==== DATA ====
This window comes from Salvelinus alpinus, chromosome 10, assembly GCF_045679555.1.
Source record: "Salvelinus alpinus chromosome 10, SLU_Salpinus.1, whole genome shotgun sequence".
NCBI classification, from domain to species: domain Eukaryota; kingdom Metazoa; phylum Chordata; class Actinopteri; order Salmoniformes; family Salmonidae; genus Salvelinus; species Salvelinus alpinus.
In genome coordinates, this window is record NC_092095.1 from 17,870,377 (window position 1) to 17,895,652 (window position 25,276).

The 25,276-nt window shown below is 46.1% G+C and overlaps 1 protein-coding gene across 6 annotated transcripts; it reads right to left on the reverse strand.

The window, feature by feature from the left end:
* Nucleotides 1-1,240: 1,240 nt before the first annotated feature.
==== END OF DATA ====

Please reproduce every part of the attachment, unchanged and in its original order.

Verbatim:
This window comes from Salvelinus alpinus, chromosome 10, assembly GCF_045679555.1.
Source record: "Salvelinus alpinus chromosome 10, SLU_Salpinus.1, whole genome shotgun sequence".
NCBI classification, from domain to species: domain Eukaryota; kingdom Metazoa; phylum Chordata; class Actinopteri; order Salmoniformes; family Salmonidae; genus Salvelinus; species Salvelinus alpinus.
In genome coordinates, this window is record NC_092095.1 from 17,870,377 (window position 1) to 17,895,652 (window position 25,276).

The 25,276-nt window shown below is 46.1% G+C and overlaps 1 protein-coding gene across 6 annotated transcripts; it reads right to left on the reverse strand.

The window, feature by feature from the left end:
* Nucleotides 1-1,240: 1,240 nt before the first annotated feature.